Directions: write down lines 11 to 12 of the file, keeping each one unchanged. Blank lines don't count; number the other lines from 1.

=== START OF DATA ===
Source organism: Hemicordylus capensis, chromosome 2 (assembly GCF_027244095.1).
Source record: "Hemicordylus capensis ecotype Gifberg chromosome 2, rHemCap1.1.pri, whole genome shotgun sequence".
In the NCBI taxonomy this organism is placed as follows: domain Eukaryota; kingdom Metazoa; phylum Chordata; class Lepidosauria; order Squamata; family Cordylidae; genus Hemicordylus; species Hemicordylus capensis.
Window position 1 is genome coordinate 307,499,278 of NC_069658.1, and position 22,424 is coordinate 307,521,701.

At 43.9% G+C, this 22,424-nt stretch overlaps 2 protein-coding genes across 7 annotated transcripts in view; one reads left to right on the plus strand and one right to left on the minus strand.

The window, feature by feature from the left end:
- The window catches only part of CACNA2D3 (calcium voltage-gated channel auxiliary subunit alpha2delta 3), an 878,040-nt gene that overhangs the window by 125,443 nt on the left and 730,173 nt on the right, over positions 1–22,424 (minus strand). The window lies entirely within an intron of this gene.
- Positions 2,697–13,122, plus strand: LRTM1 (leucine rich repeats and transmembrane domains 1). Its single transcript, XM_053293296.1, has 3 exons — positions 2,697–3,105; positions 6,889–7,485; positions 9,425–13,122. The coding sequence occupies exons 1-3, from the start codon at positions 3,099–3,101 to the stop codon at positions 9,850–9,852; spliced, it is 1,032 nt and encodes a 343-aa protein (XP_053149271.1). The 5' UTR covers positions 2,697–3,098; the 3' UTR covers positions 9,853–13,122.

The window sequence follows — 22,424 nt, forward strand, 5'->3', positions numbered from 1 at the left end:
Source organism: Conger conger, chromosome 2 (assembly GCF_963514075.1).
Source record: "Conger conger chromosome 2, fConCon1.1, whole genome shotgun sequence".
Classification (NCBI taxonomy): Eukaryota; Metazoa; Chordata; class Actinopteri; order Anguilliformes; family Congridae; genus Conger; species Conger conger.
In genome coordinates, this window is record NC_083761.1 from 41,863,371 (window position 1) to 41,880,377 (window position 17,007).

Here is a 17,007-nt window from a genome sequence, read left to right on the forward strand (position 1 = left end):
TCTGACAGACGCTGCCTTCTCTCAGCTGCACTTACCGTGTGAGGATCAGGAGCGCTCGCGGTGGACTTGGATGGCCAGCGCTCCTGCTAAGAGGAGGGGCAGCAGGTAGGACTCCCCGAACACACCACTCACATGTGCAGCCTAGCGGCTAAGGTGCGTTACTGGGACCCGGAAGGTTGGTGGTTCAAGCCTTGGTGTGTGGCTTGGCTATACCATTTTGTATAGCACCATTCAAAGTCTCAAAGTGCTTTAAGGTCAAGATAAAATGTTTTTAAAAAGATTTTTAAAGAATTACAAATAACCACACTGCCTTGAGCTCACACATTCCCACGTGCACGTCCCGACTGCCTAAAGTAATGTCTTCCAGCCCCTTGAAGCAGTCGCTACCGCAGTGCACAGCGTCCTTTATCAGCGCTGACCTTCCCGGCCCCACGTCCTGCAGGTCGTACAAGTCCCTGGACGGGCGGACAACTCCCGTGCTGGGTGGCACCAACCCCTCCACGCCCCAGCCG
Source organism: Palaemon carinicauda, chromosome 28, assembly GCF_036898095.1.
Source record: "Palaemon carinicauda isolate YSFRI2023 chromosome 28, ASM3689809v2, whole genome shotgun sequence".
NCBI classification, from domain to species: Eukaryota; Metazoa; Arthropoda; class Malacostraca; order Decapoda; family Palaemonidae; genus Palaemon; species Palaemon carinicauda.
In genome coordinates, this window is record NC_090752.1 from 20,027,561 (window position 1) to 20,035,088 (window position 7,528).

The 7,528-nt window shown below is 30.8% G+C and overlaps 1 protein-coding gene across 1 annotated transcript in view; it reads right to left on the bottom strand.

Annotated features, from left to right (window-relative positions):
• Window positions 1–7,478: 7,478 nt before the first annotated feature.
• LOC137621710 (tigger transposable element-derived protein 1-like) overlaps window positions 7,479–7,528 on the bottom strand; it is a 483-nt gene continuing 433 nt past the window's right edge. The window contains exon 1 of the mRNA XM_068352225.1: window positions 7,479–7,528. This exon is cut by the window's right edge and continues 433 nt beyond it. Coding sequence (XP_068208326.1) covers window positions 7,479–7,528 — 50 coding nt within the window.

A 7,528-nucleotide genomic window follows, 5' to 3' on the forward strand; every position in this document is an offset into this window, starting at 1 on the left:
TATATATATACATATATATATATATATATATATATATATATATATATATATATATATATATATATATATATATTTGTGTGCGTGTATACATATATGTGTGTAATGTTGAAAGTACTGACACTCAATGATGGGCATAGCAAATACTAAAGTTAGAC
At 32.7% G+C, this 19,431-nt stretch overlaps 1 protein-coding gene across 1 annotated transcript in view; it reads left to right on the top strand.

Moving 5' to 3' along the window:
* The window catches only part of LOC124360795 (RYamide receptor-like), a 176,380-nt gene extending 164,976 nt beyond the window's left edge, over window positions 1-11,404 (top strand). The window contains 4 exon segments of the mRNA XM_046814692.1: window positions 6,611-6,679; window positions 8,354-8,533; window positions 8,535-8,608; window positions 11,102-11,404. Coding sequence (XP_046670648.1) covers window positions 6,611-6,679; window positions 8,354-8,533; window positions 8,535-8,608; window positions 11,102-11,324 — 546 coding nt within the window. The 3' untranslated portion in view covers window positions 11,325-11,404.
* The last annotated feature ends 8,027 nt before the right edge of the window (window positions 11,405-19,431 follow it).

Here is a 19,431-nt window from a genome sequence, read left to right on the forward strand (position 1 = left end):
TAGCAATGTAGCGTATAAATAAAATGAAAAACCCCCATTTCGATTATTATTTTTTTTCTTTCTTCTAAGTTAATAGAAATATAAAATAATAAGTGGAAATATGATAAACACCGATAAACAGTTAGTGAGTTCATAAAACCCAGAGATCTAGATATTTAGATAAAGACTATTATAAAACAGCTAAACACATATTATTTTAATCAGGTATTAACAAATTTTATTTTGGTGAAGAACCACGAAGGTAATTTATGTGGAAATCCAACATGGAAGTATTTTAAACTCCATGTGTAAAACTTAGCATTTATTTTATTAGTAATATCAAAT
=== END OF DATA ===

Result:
Source record: "Conger conger chromosome 2, fConCon1.1, whole genome shotgun sequence".
Classification (NCBI taxonomy): Eukaryota; Metazoa; Chordata; class Actinopteri; order Anguilliformes; family Congridae; genus Conger; species Conger conger.